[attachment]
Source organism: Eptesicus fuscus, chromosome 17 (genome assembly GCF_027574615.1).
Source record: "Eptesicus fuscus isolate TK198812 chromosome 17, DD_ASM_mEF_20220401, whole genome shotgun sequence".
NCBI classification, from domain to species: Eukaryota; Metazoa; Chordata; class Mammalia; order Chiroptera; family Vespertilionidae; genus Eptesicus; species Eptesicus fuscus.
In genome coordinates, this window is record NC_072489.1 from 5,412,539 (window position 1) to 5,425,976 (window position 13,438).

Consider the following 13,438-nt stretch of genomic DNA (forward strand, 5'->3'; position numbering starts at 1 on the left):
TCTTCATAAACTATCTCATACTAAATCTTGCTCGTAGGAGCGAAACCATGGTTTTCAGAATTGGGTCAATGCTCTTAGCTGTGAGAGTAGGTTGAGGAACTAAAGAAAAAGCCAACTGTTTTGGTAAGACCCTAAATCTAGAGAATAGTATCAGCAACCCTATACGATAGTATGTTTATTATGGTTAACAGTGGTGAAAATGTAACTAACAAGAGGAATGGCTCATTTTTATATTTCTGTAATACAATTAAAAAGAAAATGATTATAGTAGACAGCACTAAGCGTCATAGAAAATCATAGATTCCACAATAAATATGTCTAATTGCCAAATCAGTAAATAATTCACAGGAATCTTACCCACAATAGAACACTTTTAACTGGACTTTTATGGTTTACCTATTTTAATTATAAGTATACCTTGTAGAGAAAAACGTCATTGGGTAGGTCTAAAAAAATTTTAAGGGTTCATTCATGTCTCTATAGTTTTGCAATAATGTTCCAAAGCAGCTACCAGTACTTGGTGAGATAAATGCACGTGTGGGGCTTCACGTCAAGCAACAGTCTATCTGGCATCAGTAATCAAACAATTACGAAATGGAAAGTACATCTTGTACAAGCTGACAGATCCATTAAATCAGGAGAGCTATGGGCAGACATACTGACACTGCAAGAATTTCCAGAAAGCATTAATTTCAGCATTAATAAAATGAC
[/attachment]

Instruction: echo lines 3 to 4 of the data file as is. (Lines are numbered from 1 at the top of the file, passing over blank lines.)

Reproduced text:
NCBI classification, from domain to species: Eukaryota; Metazoa; Chordata; class Mammalia; order Chiroptera; family Vespertilionidae; genus Eptesicus; species Eptesicus fuscus.
In genome coordinates, this window is record NC_072489.1 from 5,412,539 (window position 1) to 5,425,976 (window position 13,438).